Letter To The Editor
As many of you know by now, Jim McTague from Barron’s has a new book out, Crapshoot Investing (Shameless plug: Jim features Themis Trading in a few chapters), which focuses on the dangers of high frequency trading as well as the regulations that helped create what we like to refer to as the Franken-market. In this week’s Barron’s, there was a letter to the editor which commented on the excerpt from Jim’s book that Barron’s published. This letter was written by a former manager of a NYSE specialist firm, William Silver. What struck us about the letter was that the author focused on two points which HFT proponents somehow always overlook. Before we comment further, please read Mr. Silver’s letter:
To the Editor:
The excerpt from Jim McTague’s book Crapshoot Investing published in the May 2 issue exposes a practice that contains far more hidden risk than regulators recognize.
Two effects of high-frequency trading are worthy of further exploration. First, the volume in most issues is vastly inflated by HFT activity, and many computer models being used to acquire and liquidate large positions are built on false liquidity assumptions. This is no problem when markets remain calm. However, once there is a rush for the exits, institutional holders will find that their assumptions on liquidity were incorrect, and we will then experience another “mini crash.”
Second, the millions of high-frequency trading buy transactions executed at .0001 over the bid, or HFT sell orders executed at .0001 under the offer, are probably depriving millions of customers of a completed transaction at their price.
As a former manager of an NYSE specialist firm, I remember when specialists were criticized, and sometimes disciplined, for “pennying” the bid or offer, which referred to the practice of improving on the price a buyer or seller received by only a penny better than otherwise available. The philosophy, at the time, was that the price improvement wasn’t sufficient to justify keeping a potential “natural” buyer, or seller, from being the counterparty.
Sadly, public investors have become an endangered species as the exchanges rush to embrace the needs of the high-frequency traders in a regulatory race to the bottom.
New York City
Mr. Silver hit the nail on the head with this letter. First, the inflated volumes that HFT create due to their rebate games may be giving a false sense of security to institutional investors. Let’s take a stock like Ford (F) as a hypothetical example. Ford has an average daily volume of 70 million shares. But how much of that 70 million shares a day is real volume with a true transfer of ownership versus just quick, flip rebate traders. There are many large holders of Ford and the stock usually trades with a penny spread and in a tight range all day. Let’s say something happens in the market and some large holders decide to exit their positions. When they start to sell, they will be pretty quickly sniffed out and all that HFT liquidity could quickly disappear. Those liquidity suppliers could turn into liquidity demanders very quickly like we experienced on May 6, 2010. This is what Mr. Silver refers to as a “rush for the exits.”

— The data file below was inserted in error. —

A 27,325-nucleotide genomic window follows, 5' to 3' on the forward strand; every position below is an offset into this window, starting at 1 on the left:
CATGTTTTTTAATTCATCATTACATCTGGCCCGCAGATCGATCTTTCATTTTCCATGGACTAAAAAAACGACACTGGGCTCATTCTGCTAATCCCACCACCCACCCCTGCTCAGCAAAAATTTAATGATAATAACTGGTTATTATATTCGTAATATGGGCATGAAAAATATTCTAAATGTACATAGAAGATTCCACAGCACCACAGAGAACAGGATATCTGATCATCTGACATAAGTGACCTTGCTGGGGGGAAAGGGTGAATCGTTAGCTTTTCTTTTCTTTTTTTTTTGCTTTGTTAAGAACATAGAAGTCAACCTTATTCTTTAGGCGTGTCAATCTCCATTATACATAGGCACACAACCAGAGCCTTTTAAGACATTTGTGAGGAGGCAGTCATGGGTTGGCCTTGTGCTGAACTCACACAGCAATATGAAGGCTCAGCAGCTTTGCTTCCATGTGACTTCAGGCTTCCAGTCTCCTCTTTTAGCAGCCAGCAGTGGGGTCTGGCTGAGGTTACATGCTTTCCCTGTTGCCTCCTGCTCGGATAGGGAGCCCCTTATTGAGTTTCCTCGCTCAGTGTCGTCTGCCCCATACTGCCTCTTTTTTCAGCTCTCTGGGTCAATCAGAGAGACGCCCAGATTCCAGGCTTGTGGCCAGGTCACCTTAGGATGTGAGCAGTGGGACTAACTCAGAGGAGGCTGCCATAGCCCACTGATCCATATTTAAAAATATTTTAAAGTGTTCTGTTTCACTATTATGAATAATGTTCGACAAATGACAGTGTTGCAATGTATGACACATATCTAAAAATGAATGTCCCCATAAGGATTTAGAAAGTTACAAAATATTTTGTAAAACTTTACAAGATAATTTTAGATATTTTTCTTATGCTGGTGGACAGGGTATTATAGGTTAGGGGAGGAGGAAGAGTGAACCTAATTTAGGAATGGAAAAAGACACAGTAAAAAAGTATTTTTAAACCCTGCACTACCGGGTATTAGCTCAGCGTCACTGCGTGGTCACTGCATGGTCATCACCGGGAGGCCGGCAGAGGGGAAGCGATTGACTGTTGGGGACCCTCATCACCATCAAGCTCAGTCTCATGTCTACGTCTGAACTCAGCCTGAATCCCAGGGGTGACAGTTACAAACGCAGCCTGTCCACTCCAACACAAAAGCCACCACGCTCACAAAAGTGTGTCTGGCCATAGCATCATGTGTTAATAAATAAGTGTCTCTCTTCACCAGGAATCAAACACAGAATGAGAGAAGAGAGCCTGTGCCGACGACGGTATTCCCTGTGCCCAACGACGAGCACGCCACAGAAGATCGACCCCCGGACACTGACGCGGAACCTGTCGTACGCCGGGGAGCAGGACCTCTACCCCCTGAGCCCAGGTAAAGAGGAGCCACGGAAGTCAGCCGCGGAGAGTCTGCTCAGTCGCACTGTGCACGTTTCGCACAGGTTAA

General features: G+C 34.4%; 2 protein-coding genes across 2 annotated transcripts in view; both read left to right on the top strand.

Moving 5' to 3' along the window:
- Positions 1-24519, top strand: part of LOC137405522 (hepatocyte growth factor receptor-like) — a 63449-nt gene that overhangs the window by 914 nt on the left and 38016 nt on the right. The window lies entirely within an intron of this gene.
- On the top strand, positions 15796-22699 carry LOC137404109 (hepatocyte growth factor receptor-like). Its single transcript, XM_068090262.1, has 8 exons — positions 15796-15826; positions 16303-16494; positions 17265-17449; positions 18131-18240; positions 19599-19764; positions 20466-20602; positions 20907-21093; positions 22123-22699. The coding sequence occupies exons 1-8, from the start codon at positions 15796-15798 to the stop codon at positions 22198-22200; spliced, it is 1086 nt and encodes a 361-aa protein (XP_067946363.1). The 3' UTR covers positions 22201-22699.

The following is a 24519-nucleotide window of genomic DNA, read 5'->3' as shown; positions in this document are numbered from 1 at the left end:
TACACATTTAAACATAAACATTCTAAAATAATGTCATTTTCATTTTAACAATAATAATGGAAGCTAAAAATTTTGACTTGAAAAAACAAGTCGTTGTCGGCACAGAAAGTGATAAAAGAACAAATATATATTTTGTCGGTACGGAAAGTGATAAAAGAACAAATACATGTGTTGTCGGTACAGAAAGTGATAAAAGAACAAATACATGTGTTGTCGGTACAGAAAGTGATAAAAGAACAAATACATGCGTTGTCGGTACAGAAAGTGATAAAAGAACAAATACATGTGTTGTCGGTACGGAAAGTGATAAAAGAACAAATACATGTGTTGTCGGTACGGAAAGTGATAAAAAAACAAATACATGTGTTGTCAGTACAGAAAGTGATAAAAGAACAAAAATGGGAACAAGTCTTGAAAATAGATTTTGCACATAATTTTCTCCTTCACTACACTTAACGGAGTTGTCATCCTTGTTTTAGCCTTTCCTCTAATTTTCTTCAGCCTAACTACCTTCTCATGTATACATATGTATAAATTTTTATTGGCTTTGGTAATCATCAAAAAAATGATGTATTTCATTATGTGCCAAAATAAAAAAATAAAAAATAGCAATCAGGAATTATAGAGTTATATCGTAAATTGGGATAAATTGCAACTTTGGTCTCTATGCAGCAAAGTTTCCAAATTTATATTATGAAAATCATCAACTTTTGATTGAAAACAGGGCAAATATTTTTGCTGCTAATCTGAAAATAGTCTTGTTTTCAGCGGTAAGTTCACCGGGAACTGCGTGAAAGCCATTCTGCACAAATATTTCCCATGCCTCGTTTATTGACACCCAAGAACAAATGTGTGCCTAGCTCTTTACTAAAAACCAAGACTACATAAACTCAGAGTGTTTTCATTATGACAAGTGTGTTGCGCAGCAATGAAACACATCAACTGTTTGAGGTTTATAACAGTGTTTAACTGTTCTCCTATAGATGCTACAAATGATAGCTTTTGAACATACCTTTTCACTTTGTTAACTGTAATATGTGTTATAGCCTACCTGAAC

The second point in his letter is also overlooked, especially by your friendly neighborhood online broker. Here he is referring to the “internalizers” that pay retail brokers for their order flow. These internalizers cherry pick the “dumb” retail flow and constantly step ahead of displayed liquidity for the meaningless price improvement of $0.0001/share. The displayed liquidity provider who is helping the price discovery process is constantly being disadvantaged by these internalizers. These are the same internalizers who on May 6th chose to decline many of the orders that they usually pay for and instead shipped them to the public displayed market. This avalanche of orders helped fuel the rapid decline that we saw on May 6th.
Finally, we think Mr Silver summed up his letter brilliantly with this line:
“Sadly, public investors have become an endangered species as the exchanges rush to embrace the needs of the high-frequency traders in a regulatory race to the bottom.”
Thanks for writing this letter, Mr. Silver, and we encourage others to follow your example.